Neighborhood Groups Strengthen Community

Neighborhood Alliances focus on relationships, not regulation.

In his 2017 State of the City address, Mayor Brooks Fetters shared good news for Huntington residents. The Mayor’s Office has joined other city and community leaders to help organize new neighborhood alliances. The citizen groups will seek to strengthen relationships between neighbors and enhance communication among neighborhood and city leaders.

“This is not about regulation or code enforcement,” said Mayor Fetters, “It’s about the good that results from neighbors getting to know neighbors.”

Mayor Fetters shared that he doesn’t mind getting a call from a neighbor in need, and that he in turn relies on his neighbors at times.

“I know who to call when I need to borrow a certain piece of lawn equipment, and my neighbors know that they can count on me for help as well. I like that. The camaraderie that results from neighbors helping neighbors adds a richness to everyday life,” said Mayor Fetters.

Alliances In Action

Five neighborhood alliances have already formed, and are implementing projects and social events for the benefit of resident life. Following is a list of existing alliances and a sample of their progress:

  • Northway Place – The alliance has organized a block party and Christmas Light Contest.
  • Drovertown – Alliance leaders host a Fall 5 K, Christmas Movie Nite and summer block party
  • Hawley Heights – Pillars at the entrance to the neighborhood are being reconstructed.
  • Old Plat – A historical home was rehabilitated with the help of Huntington ALERT
  • Carlisle Crossing – A Little Free Library was erected for use by residents and visitors.

Leaders with the alliances also attend group meetings hosted by the Mayor’s Office to discuss wider promotion and implementation of city initiatives. Topics of interest for 2017 include the city-wide garage sale, the 50/50 sidewalk replacement program, Farmer’s Market, and the Yard of the Month recognition.  A representative from the Historic Review Board is also present at the meetings.

Little Free LibraryLittle Free Libraries

Huntington residents may have noticed a new series of mini libraries popping-up locations around town. They’re called Little Free Libraries and the neighborhood alliances are playing a big role in the implementation of this free service.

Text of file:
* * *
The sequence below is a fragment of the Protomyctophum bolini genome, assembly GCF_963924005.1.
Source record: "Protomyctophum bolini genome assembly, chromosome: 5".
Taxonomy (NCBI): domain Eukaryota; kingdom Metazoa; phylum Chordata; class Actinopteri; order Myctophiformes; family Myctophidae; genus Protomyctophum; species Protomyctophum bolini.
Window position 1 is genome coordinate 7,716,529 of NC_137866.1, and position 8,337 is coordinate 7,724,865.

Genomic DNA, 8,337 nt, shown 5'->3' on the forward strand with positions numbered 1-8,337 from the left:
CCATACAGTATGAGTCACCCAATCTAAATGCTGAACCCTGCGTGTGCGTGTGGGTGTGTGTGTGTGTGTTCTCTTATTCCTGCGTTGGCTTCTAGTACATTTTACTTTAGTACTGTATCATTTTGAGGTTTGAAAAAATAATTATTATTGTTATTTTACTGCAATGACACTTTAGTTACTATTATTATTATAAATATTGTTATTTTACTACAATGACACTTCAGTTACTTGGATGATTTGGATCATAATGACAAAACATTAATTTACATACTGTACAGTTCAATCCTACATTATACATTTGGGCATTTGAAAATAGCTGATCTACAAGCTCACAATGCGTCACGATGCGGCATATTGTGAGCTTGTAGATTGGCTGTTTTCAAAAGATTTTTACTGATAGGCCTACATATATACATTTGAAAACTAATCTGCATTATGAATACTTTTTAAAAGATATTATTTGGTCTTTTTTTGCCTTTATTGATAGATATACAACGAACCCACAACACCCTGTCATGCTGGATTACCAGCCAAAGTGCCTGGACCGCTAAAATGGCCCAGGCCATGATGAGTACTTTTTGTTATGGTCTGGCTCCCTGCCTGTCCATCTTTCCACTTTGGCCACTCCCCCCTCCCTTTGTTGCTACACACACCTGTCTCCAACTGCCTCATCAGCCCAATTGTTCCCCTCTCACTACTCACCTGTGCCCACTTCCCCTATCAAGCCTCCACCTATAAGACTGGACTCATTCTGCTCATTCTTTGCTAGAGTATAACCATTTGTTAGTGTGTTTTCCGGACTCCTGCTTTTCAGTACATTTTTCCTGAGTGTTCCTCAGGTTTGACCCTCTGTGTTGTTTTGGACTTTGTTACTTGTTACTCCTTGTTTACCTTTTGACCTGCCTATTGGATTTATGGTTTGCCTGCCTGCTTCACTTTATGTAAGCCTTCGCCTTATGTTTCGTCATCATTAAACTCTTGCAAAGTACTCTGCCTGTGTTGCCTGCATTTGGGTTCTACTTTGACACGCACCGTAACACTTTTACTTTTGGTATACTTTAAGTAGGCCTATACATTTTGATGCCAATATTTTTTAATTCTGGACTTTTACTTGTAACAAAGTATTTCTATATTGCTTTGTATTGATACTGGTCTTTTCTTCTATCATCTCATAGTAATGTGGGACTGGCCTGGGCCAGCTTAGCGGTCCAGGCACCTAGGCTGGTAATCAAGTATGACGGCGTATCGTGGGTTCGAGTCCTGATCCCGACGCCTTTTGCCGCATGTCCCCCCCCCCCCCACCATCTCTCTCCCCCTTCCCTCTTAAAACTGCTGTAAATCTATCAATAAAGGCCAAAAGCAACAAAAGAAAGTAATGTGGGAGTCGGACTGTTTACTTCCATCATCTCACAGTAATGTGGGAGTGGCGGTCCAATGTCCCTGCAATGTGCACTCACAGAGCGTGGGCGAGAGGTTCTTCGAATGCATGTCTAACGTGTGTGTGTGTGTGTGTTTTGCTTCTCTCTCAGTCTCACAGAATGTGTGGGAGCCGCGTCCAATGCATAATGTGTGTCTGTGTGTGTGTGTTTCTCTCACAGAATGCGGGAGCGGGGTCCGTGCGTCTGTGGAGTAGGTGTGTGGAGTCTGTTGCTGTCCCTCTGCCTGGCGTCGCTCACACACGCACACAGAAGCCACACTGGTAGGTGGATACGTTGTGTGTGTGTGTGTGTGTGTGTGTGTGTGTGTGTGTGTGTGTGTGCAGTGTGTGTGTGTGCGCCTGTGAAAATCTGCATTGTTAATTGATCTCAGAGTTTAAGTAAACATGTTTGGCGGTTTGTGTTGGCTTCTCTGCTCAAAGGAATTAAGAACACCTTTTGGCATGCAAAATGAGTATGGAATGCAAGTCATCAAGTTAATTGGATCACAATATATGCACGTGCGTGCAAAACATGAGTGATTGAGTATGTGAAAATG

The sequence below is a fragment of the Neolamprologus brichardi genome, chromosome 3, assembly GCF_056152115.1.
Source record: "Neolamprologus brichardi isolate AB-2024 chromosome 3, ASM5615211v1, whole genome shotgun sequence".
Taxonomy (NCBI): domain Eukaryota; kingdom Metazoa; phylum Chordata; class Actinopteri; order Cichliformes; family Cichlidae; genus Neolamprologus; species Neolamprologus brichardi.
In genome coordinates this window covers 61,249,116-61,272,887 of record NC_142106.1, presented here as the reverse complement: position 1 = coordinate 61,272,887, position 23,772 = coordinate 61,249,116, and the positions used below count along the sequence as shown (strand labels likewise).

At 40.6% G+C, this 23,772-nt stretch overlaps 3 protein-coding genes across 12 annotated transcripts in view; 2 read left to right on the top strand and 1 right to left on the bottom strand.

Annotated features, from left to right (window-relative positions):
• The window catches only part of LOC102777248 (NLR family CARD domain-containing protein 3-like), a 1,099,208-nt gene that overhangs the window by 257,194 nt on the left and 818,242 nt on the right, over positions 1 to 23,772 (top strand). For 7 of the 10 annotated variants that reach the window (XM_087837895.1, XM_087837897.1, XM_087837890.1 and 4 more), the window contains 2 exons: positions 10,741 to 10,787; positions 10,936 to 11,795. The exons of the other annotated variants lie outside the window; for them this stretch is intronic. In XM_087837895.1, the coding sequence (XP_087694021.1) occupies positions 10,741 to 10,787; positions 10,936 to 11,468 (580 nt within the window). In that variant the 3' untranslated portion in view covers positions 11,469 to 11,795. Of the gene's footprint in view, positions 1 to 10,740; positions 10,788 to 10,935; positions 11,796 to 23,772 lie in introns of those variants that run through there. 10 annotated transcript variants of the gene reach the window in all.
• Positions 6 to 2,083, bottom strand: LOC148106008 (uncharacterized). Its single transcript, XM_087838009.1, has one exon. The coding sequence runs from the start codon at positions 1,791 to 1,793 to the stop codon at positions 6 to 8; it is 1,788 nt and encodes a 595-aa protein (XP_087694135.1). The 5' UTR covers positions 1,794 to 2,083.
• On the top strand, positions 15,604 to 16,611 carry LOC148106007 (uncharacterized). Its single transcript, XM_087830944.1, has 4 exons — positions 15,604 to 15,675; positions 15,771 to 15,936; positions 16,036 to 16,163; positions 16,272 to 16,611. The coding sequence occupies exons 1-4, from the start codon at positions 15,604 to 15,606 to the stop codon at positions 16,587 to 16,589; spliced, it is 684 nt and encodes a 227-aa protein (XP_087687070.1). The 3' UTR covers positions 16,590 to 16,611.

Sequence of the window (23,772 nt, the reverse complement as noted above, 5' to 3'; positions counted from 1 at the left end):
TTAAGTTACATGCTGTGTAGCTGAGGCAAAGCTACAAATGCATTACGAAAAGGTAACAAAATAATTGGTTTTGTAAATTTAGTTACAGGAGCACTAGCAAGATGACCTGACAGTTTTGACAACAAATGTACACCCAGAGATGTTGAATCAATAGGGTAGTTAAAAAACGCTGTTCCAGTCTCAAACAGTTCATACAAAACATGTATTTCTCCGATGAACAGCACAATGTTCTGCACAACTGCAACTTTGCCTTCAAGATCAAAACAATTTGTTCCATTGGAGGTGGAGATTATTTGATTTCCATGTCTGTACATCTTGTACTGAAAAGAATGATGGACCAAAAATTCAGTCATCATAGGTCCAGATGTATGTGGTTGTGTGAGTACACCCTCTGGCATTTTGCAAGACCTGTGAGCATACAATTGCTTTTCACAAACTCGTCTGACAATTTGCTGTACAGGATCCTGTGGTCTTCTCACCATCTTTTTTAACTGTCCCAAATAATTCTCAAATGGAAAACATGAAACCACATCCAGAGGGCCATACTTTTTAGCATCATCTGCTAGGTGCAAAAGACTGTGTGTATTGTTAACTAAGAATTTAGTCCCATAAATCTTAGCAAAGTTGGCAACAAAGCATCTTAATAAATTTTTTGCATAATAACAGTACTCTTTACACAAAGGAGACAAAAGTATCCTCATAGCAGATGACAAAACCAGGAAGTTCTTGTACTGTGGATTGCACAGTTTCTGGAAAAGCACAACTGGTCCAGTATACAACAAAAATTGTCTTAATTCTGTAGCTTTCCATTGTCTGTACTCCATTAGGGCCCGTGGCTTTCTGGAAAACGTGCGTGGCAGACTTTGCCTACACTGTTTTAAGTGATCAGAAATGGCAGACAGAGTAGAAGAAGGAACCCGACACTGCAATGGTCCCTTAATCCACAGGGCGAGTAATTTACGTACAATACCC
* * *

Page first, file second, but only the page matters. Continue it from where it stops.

Passers-by are encouraged to take a book or leave a book at their discretion. Little Free Libraries encourage community involvement while fostering a love of reading. Volunteers build and maintain the libraries for a variety of reasons. For Sara Wilcox, coordinator of Huntington’s Little Free Library program, the desire to give back to the community resulted from the loss of her mother.

“Mom was an avid reader and a lover of books. We were looking for a way to honor her,” said Wilcox, “I saw Little Free Libraries while on vacation in Wisconsin, and I knew we had found a beautiful way to honor her legacy back at home.”

Wilcox’s nephew built the first Little Free Library, which is now located in the Carlisle Crossing neighborhood. A second Little Free Library was erected outside the Purviance House Bed & Breakfast in Drovertown and a third in the Hawley Heights neighborhood. The initiative continues to gain momentum and Wilcox has secured a Pathfinder Grant.

“We are grateful to our grantor and to all who donate books, money, and time to the Little Free Library program,” said Wilcox, “A fourth library is already in the works and we look forward to working with the neighborhood alliances on future projects.”

Residents wanting more information on Huntington’s Little Free Libraries should contact the Mayor’s Office or their neighborhood alliance leaders.

Getting Involved

Residents who would like to start a neighborhood alliance or get involved with an existing one may contact the Mayor’s Office for guidance. The city currently lists five neighborhood alliances and two pending alliances as of the last leadership meeting. Mayor Fetters reports interest from three additional neighborhoods at the time of this publication.

“Our goal is to have ten neighborhood alliances up and running by the end of the year,” said Mayor Fetters, “Interest in this program continues to grow and I look forward to seeing the things that are accomplished when neighbors get to know neighbors.”

 


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